Fallible Justice is a great read, and one I’d have no qualms about recommending to fans of crime fiction, fantasy fiction, commercial or literary. Or simply those who love a good read. The Young Adult market should be all over this one, too. I can’t see any way Yannia and her world wouldn’t appeal! And then there’s the added bonus: there are still two more books in the series to come! I can’t wait.

Fallible Justice is published by Louise Walters Books on the 8th November 2018 ISBN: 9781999780937

You can find Laura on Twitter @LLaaksoWriter

My particular thanks to Louise Walters for allowing me to review this excellent book.


A Q & A with Tamar Hodes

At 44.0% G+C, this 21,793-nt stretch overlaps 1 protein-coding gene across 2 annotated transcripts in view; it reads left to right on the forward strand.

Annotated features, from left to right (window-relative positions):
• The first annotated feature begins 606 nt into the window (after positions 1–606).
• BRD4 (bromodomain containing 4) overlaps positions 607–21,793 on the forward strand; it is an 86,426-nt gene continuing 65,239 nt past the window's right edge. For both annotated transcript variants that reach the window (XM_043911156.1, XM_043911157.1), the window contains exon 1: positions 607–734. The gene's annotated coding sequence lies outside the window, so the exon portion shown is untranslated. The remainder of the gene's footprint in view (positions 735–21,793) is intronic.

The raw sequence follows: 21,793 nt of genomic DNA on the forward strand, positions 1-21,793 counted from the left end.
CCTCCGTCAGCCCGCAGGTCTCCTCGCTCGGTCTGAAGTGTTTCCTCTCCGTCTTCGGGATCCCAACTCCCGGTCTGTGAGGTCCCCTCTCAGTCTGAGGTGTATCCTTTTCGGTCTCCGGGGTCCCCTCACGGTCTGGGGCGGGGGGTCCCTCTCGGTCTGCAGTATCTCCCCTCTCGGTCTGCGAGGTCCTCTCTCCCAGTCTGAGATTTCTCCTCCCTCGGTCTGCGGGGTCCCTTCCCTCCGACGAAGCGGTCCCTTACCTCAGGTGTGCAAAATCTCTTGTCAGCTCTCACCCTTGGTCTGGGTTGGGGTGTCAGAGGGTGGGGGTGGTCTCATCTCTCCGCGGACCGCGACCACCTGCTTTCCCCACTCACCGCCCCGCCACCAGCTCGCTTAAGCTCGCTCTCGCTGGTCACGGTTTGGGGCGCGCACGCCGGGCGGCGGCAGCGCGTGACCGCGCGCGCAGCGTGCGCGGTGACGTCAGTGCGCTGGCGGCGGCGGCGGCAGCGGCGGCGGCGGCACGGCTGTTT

25 Jul


water and the wine

It is the 1960s and a group of young writers and artists gather on the Greek island of Hydra. Leonard Cohen is at the start of his career and in love with Marianne, who is also muse to her ex-husband, Axel. Australian authors George Johnston and Charmian Clift write, drink and fight. It is a hedonistic time of love, sex and new ideas. As the island hums with excitement, Jack and Frieda Silver join the community, hoping to mend their broken marriage. However, Greece is overtaken by a military junta and the artistic idyll is threatened.


The Water And The Wine by Tamar Hodes is an engaging journey into life in and around this artistic community. What it is to live, love, to create and to understand oneself surrounds the inhabitants of Hydra’s creative enclave. But in the search for identity and meaning, are some more worthy than others? In the discarding of tradition and hierarchy can the unacknowledged voices find equal standing? How long can the idyll resist the pressures of the wider world?